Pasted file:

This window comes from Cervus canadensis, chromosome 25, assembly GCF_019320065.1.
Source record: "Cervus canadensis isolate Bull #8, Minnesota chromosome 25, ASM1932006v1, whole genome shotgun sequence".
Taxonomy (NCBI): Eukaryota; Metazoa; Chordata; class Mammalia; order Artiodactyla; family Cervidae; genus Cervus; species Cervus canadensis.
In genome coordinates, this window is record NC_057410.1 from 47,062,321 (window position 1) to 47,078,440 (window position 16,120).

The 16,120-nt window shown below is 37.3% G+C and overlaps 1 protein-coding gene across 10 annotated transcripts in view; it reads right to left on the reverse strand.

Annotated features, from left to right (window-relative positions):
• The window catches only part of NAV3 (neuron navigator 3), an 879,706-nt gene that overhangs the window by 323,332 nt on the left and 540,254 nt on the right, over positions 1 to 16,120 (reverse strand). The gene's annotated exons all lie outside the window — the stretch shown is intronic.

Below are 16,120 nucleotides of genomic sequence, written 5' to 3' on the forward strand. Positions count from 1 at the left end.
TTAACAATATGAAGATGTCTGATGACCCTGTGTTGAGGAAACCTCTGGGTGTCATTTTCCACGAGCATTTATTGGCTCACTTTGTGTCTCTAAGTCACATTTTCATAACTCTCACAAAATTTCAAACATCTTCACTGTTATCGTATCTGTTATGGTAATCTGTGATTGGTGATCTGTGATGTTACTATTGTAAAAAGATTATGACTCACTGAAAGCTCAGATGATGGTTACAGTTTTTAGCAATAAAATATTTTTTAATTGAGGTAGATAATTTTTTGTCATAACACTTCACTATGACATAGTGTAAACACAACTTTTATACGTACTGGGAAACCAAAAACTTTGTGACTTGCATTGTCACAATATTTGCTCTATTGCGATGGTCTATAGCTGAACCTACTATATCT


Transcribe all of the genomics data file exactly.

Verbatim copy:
This window comes from Cervus canadensis, chromosome 25, assembly GCF_019320065.1.
Source record: "Cervus canadensis isolate Bull #8, Minnesota chromosome 25, ASM1932006v1, whole genome shotgun sequence".
Taxonomy (NCBI): Eukaryota; Metazoa; Chordata; class Mammalia; order Artiodactyla; family Cervidae; genus Cervus; species Cervus canadensis.
In genome coordinates, this window is record NC_057410.1 from 47,062,321 (window position 1) to 47,078,440 (window position 16,120).

The 16,120-nt window shown below is 37.3% G+C and overlaps 1 protein-coding gene across 10 annotated transcripts in view; it reads right to left on the reverse strand.

Annotated features, from left to right (window-relative positions):
• The window catches only part of NAV3 (neuron navigator 3), an 879,706-nt gene that overhangs the window by 323,332 nt on the left and 540,254 nt on the right, over positions 1 to 16,120 (reverse strand). The gene's annotated exons all lie outside the window — the stretch shown is intronic.

Below are 16,120 nucleotides of genomic sequence, written 5' to 3' on the forward strand. Positions count from 1 at the left end.
TTAACAATATGAAGATGTCTGATGACCCTGTGTTGAGGAAACCTCTGGGTGTCATTTTCCACGAGCATTTATTGGCTCACTTTGTGTCTCTAAGTCACATTTTCATAACTCTCACAAAATTTCAAACATCTTCACTGTTATCGTATCTGTTATGGTAATCTGTGATTGGTGATCTGTGATGTTACTATTGTAAAAAGATTATGACTCACTGAAAGCTCAGATGATGGTTACAGTTTTTAGCAATAAAATATTTTTTAATTGAGGTAGATAATTTTTTGTCATAACACTTCACTATGACATAGTGTAAACACAACTTTTATACGTACTGGGAAACCAAAAACTTTGTGACTTGCATTGTCACAATATTTGCTCTATTGCGATGGTCTATAGCTGAACCTACTATATCT